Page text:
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Twitter locks out columnist over Oedipus reference

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Twitter’s “dumb” algorithms have claimed another victim – Mario Nicolais of the Colorado Sun, whose reference to a classic Greek myth of Oedipus seems to have thrown the social platform’s automated censorship for a loop.

Nicolais was on Twitter in an exchange with author and The Ringer senior staff writer Shea Serrano when he replied to one of Serrano’s tweets, which featured a satirical press release about his son beating him at a game of “21.”

To that, Nicolais made the mistake of responding – in the spirit of the original tweet – “All men must eventually kill their father. It is as it always has been.” The “killing” here was meant as a metaphor of children eventually becoming better than their parents.

The tweet is a paraphrase of the famous through line originating in a thousands-of years-old Greek myth, that has been used by Sophocles in his classic Oedipus Rex – and many others like Sigmund Freud and William Shakespeare.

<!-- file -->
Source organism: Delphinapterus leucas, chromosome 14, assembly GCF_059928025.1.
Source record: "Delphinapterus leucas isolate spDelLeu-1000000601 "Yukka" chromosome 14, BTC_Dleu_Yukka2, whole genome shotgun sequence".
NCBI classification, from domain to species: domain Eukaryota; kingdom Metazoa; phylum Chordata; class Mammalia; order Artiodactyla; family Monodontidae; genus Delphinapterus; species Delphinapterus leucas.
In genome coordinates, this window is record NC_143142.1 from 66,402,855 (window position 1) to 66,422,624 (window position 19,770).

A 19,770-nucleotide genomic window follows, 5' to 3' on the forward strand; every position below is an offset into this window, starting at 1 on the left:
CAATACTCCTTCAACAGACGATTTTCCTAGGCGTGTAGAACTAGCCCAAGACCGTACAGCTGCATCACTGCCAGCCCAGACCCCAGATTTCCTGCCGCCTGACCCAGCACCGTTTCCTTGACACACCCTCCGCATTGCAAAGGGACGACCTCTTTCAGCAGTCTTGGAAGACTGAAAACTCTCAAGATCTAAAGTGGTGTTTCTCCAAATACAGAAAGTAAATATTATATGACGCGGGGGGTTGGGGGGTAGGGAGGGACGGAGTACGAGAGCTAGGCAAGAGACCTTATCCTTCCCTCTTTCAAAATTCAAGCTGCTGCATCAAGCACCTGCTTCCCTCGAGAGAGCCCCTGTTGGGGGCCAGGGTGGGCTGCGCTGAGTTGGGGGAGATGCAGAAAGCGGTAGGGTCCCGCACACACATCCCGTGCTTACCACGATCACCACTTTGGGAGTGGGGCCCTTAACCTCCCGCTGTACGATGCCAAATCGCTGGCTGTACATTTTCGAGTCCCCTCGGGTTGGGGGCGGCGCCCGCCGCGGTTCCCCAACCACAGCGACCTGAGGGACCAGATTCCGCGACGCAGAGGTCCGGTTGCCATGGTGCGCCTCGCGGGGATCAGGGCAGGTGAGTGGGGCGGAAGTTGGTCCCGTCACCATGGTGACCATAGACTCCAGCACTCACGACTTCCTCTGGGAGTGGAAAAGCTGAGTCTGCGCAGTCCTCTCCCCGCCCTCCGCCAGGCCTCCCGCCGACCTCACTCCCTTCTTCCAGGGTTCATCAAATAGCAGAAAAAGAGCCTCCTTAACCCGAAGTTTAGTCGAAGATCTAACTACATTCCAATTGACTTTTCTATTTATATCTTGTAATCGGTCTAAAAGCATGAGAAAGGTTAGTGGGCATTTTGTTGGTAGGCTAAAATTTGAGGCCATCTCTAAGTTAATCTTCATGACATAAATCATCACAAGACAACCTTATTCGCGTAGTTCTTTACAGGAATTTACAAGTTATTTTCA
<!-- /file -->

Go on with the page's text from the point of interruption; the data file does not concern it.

We’ll never know how this trio of famous historical figures would fare sharing their thoughts on Twitter today, but we do know that the reply posted by Nicolais earned him a stern warning from the platform – that he would be suspended on abuse and harassment grounds unless he removed the tweet.

And suspended he got, a decision he has decided to appeal, with the outcome of that process still pending. In the meantime, Nicolais decided to elucidate his audiences about why the turn of phrase he used could in no way be construed as harassing or abusive, but merely a reference to one of the most well-known coming-of-age myths, that have been, and continue to be extensively explored in our culture.

In a piece for the Colorado Sun, this columnist also went to the trouble of qualifying himself as habitually in favor of “combating dangerous disinformation” and an overall anti-violent person, and Serrano as supportive of other artists and generous to people in need, and above all a devoted father.

But, once unleashed under the guise of fighting real or imagined evils on the platform and magnifying their importance to justify the push, Twitter’s censorship machine has clearly been getting less, rather than more sophisticated over time.

“My appeal still has not been ruled on. Maybe my jury should catch an encore presentation of ‘The Terminator’ or ‘The Matrix’ in the interim. After all, machines killing their creators is just another take on a very familiar theme,” writes Nicolais.

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